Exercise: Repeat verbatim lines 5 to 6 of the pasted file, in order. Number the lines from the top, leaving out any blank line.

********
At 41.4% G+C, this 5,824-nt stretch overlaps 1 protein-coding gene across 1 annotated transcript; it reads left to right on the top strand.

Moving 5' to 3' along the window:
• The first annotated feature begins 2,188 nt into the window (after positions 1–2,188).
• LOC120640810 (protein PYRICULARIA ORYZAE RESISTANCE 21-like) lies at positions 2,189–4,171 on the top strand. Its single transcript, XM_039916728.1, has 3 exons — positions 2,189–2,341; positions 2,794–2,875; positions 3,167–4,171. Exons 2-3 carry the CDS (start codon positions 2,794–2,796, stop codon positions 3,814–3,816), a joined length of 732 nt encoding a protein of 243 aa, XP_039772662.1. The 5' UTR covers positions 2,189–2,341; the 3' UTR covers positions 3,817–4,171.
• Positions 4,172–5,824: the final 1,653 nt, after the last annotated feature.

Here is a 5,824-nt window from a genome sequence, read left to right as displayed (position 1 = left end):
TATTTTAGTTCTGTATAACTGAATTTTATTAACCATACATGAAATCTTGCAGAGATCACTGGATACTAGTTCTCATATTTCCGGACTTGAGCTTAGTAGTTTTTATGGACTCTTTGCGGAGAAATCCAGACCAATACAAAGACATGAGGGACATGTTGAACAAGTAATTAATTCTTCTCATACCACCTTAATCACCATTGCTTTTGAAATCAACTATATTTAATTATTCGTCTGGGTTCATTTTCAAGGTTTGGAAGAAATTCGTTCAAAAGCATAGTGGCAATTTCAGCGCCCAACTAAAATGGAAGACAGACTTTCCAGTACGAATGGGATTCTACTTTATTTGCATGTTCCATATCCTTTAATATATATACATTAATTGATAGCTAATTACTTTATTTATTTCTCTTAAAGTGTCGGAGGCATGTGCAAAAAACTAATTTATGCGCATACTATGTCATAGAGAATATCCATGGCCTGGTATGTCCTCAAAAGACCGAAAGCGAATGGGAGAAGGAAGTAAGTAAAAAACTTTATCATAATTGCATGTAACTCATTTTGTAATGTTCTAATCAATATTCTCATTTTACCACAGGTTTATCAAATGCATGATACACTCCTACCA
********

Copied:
• Positions 4,172–5,824: the final 1,653 nt, after the last annotated feature.

Here is a 5,824-nt window from a genome sequence, read left to right as displayed (position 1 = left end):